The Roman Assemblies

The Senate had roughly 300 members. In the very early days of Roman history entry to the senate was by birth or rank. Later it was the consuls who nominated new members to the senate.

Plebeians gained entry in the course of the fourth century BC. It was their entry into the house which saw the assembly become a body of experienced magistrates, rather than merely being the privileged nobility.

Somewhere in the early to mid fourth century it became the censors who decided upon whom to allow to join the assembly. If usually it was consuls who joined the senators at the end of their year in office, Sulla introduced rules by which all quaestors entered the senate after their term in office. Had he created 300 new senators after the civil war his proscriptions it is estimated that the number of senators remained roughly around 500.

The senate itself didn't pass any laws of its own, but far more offered advice. However, it authority lay in its longevity. Any magistrate would only serve for one year. So despite enjoying more effective power than the senators he would be out of office after only twelve months, they wouldn't.

With the senate consisting entirely of former magistrates, one must consider that it was a body of vast experience and great competence.
Although the senate didn't appear to possess any defined powers, much of its power lay in customary acceptance of the senators advice on particular matters. And so foreign policy and major financial issues effectively lay firmly in the hands of the senate.

But so too did it advise on legislation and religious questions.
In effect, the senate formed, once plebeians had entered it, represented a aristocracy of political merit. Although, it must be said, that most were sons of former senators, continuing a long line of professional politicians in their family. And so there were few 'new men' to be found in the assembly.

The comitia curiata under the Roman kings acted as the people's assembly. It was up of representatives of the three old tribes of the city of Rome (three old tribes: ramnes, tities, luceres). It is apparently based on these three old tribes that ten divisions of each tribe mere made to form a curia, which would then be represented in the comitia curiata. This although King Servius Tullius defined the four new urban tribes of Rome (four new tribes:sucusana, esquilina, collina, palatina) which meant that the tribes no longer were matters of birth, but merely where in the city you held residence. Despite such changes the division of Rome into thirty curiae remained.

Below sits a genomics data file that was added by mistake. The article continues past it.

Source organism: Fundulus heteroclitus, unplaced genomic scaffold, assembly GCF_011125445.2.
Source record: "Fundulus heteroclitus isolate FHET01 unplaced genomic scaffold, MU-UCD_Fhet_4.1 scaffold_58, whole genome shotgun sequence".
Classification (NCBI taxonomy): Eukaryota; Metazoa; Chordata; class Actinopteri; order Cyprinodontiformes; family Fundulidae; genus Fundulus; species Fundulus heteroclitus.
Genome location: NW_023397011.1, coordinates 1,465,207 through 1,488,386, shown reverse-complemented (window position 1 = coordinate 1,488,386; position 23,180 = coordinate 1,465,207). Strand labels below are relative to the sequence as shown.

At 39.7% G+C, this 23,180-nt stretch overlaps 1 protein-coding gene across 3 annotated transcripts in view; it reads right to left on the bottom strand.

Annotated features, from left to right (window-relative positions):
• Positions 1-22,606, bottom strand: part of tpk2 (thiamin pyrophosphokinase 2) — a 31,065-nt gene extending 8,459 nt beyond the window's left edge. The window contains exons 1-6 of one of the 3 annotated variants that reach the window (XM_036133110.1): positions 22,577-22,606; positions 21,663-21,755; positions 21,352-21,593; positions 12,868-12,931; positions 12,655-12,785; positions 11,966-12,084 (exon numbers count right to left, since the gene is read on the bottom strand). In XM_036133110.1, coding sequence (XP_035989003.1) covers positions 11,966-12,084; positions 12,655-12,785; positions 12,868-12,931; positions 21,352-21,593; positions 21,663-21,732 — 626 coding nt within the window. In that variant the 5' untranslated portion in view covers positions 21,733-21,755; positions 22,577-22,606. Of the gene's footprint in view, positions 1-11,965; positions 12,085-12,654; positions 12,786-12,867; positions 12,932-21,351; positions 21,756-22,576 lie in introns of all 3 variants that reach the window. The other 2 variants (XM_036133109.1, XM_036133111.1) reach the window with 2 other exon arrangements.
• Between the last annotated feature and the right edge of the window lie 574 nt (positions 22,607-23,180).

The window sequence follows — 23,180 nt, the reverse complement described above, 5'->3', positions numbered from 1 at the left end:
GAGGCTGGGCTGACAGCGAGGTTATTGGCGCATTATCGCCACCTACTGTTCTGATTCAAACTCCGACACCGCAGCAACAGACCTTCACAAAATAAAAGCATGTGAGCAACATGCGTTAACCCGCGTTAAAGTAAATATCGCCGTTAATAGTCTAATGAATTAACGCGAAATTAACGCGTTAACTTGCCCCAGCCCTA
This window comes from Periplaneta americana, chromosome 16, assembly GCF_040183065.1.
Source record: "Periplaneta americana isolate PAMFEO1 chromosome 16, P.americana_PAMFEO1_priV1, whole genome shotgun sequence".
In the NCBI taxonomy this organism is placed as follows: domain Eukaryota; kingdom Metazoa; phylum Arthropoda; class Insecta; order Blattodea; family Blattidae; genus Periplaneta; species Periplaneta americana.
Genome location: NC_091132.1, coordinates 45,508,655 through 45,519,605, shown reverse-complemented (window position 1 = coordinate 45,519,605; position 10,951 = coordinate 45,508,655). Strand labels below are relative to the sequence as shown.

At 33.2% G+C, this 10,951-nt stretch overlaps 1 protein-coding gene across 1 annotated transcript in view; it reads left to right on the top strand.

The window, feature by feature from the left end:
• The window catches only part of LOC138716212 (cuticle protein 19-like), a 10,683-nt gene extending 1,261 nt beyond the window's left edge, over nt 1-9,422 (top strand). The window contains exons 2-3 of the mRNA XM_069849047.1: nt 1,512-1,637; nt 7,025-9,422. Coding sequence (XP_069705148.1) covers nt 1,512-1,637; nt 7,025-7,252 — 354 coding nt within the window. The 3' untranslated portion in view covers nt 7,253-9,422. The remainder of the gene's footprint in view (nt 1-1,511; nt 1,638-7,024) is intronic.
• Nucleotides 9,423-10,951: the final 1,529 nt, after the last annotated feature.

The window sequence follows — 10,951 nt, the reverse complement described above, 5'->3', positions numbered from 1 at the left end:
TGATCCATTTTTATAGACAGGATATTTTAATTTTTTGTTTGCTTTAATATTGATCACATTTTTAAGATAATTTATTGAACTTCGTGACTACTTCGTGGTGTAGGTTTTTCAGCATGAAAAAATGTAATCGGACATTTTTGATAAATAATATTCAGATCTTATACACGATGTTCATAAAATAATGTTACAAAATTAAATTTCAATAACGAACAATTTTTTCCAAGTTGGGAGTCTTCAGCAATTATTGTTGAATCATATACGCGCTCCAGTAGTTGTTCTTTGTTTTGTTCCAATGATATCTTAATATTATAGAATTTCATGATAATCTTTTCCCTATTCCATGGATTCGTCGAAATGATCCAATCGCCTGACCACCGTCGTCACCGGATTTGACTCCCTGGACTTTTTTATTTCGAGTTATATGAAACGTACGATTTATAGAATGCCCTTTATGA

As an assembly the comitia curiata didn't really possess any real political powers. Far more its role was to 'confirm' magistrates in their position, once they had already been confirmed by the senate. In essence they therefore held no real political power, but acted as a discussion forum from which the spokesmen of the ordinary people could make their voices heard. The comitia curiata though also could act as a court of appeal for death sentences, if the quaestors deemed it suitable to hand a case to them for review.

The minimum age for the spokesman for a curia was fifty years and he was elected for life.

The comitia centuriata had already under the kings been the council representing the military units (the 'centuries'). The comitia centuriata elected the higher magistrates (consuls, praetors, censors-although it was the senate which nominated the candidates), officially declared war and peace (although the actual decisions for this lay with the consuls). Also it was the highest court of appeal for executions or exile.
When considering the comitia centuriata one needs to keep in mind that its great influence was reflecting the fact that it was made up of the soldiery, which in republican times was almost entirely made up of the landowning classes.

Its influence decreased in the later republic, being eclipsed by the comitia tributa and the concilium plebis.

The comitia tributa, the tribal assembly, was made up of spokesmen for the 'new' tribes, as initially defined by king Servius Tullius. If the king had originally created 20 tribes, then this was expanded to 35, of which four remained the tribes of the city of Rome (four 'new' tribes:sucusana, esquilina, collina, palatina).

It elected the lower magistrates (curule aediles, quaestors) and other officials. In the later republic became the chief law making body, together with the concilium plebis.

The concilium plebis, was the plebeian assembly. It could only be summoned by the Tribunes of the People (tribuni plebis). It was made up in the same was as the comitia tributa, but with the exception that the upper classes were excluded, hence only allowing admission to plebeians.

If at first the assembly could only pass laws (plebiscita) which would affect the plebeians, then from 287 BC onwards its decrees became effective for all Romans, irrespective of class. The assembly also elected the tribunes and plebeian aediles.
In the later republic became the chief law making body, together with the comitia tributa.

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